Polar bear pulled Arctic Bay man from tent, says MLA

Quttiktuq MLA Isaac Shooyook spoke in the Nunavut legislative assembly Friday about a polar bear attack on his grandson this week. (Courtesy Isaac Shooyook)
Quttiktuq MLA Isaac Shooyook spoke in the Nunavut legislative assembly Friday about a polar bear attack on his grandson this week. (Courtesy Isaac Shooyook)

CBC News May 23, 2014

The victims of a polar bear attack near Arctic Bay, Nunavut, are still receiving medical treatment.

Isaac Shooyook, MLA for Quttiktuq, spoke about the attack in the Nunavut legislature Friday morning.

Two people were attacked during a hunting trip nearly 100 kilometres outside of Arctic Bay.

Shooyook says the bear pulled his grandson out of a tent by the head in the middle of the night.

“When he started screaming, the bear turned to the other man,” he said in Inuktitut. “My grandson then grabbed the gun and the bear threw the other man.”

Another group of hunters drove the two men back to the community. Shooyook says neither of the victims have broken bones, but they were scratched and bitten.

The two were flown to Iqaluit for treatment Thursday night.

Arctic expedition to fight climate change

Attempting to row the NW Passage by man power alone.

The Arctic Joule out on English Bay
The Arctic Joule out on English Bay
CNC reporting from Vancouver, Caanada
June 20, 2013

To raise awareness to climate change and its effects, next month a group of eight adventurers will attempt to become the first to row, entirely through their own power, the 3,000 kilometers of Arctic waters above the American continent — that is, the Northwest Passage.

“Four Vancouver-based adventurer explorers, two Canadians and two Irishmen, are about to undertake the trip of a lifetime when they attempt a world first in rowing the 3,000 kilometer Northwest Passage entirely by human power in a seven-and-a-half meter boat. The expedition has a serious message in that it is meant to create awareness about the profound effects of climate change on the environment and how the Arctic ice melt will ultimately affect humans and all life forms on the planet.”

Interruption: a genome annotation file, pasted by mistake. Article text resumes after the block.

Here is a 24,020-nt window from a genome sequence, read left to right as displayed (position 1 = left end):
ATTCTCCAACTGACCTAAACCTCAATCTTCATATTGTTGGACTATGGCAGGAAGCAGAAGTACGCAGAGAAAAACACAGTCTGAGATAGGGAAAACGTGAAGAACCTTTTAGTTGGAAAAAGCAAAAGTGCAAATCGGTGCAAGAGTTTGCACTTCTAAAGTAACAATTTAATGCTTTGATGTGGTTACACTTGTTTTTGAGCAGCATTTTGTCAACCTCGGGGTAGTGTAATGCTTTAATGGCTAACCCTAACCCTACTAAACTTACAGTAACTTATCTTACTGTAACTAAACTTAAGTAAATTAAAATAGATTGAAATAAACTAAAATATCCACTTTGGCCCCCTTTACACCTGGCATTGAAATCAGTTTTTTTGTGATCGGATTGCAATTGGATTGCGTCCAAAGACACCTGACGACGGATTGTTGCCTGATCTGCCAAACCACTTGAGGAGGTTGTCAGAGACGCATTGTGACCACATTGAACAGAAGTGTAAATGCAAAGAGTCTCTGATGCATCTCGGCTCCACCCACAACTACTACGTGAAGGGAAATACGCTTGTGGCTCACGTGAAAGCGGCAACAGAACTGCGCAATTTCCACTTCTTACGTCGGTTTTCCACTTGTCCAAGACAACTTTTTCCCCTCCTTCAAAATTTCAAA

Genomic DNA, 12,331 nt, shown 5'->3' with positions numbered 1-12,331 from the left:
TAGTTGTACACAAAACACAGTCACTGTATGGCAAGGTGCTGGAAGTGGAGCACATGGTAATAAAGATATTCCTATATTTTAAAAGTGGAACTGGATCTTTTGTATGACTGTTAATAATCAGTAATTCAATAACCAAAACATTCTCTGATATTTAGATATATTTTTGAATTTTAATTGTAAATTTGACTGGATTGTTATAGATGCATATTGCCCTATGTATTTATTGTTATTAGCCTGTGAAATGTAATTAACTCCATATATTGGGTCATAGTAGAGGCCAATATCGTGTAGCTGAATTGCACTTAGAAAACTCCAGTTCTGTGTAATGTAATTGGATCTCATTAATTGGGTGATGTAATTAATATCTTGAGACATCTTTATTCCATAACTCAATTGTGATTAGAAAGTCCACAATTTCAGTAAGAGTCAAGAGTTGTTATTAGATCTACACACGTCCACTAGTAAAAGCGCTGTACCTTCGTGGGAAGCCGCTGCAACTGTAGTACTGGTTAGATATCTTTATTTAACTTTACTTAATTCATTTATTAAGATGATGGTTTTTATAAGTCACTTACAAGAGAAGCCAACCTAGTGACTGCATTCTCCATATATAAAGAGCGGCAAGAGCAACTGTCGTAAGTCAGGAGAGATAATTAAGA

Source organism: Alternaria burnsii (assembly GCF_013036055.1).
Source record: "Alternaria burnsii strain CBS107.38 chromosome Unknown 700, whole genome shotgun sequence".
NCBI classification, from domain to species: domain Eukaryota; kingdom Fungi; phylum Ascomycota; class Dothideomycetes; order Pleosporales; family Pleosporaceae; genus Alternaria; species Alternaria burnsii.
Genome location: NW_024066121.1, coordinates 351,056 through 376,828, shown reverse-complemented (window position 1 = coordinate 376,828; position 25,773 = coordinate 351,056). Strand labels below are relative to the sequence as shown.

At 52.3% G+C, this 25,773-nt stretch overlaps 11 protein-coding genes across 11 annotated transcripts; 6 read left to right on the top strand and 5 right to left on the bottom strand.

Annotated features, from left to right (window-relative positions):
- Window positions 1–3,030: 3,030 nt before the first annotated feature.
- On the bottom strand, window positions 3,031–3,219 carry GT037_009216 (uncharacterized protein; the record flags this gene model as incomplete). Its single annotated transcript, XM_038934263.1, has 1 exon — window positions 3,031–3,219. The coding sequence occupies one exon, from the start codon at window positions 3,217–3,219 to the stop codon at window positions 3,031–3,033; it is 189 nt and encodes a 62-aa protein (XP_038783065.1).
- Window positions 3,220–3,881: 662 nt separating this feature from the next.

Speaking to media in Vancouver Tuesday, the four explorers will leave from Inuvik (IN-YOU-VICK) in Canada’s Northwest Territories July 1st with the goal of rowing 40 to 50 kilometers on average per day. With the sea ice in the Northwest Passage unblocked for only a three-month period in summer, the crew aims to get to Canada’s northern-most territory, Nunavut (NUN-A-VOOT), by September.

Lead rower Kevin Vallely (VAL-E-LEE) told CNC climate change is undoubtedly transforming the Arctic, and thus the world climate, and the voyage will document what’s happening and raise awareness of the phenomenon and its detrimental impact.

“There is no doubt anymore, we’re causing this. And we’re causing it faster than we ever dreamed. Last year was the lowest extensive ice in the Arctic ever. We just past 400 parts per million in terms of carbon there a few weeks ago. It’s happening and it’s cascading and it’s one of these things, it’s an exponential thing. Imagine the sea ice, the sea ice from space is white. It reflects solar energy back into the atmosphere. Looking at an ocean it’s black and it absorbs it and it just gains heat.”

With the sea ice in the Arctic starting to break up in early July and freezing again in late September, crew member Frank Wolf says each team member will row about 12 hours a day in four-hour shifts.

Frank Wolf is a filmmaker documenting the experience. He says the crew will interview Canada’s Inuit people, the native inhabitants of the area, as well as gather scientific information by, for example, taking water samples, to share with the Canadian government and other organizations.

SOUNDBITE (ENGLISH) FRANK WOLF, Crew member and filmmaker:
“The filming side will just be interviewing a lot of the Inuit up there who have seen how things have changed so dramatically over the last few decades. So to get their personal perspective of what’s gone on with life up there and how it’s affecting them is going to be a very relevant way for us to bring back the story of what’s happening as far as climate change goes in the Northwest Passage.”

To fund their voyage, the expedition has raised about 150 thousand ($150,000) Canadian dollars. About 80,000 dollars have gone into constructing the purpose-built Arctic Joule (JEWEL) boat featuring multiple layers of fiberglass, a reinforced hull, solar power for the electrical equipment, and two cabins to house the crew if needed in rough weather.

In an area rapidly changing with strong winds and large chunks of ice moving around the water, veteran explorer Vallely (VAL-E-LEE) says it won’t be an easy trip in an area where many 19th century explorers died in search of the Northwest Passage.

The route of the Arctic Joule through the Northwest Passage
The route of the Arctic Joule through the Northwest Passage

Despite the Northwest Passage being part of Canada’s sovereign territory, Vallely suggests international dialogue is needed to ensure the proper development of the Arctic but also its protection.

“And we need more dialogue like that, understanding where it’s going, and how quickly it’s changing, and what it means for everyone because we don’t want to move foolhardily into it and make mistakes in such a fragile eco-system we have to be very, very careful. We’ve blown it everywhere else, let’s not blow it there.”

The adventures of the Arctic Joule (JEWEL) can be followed online at www mainstream last first dot com (www.mainstreamlastfirst.com) as the crew will be writing a daily blog and posting images of the trip.

Best of luck to the crew. We’ll be keeping tabs on them.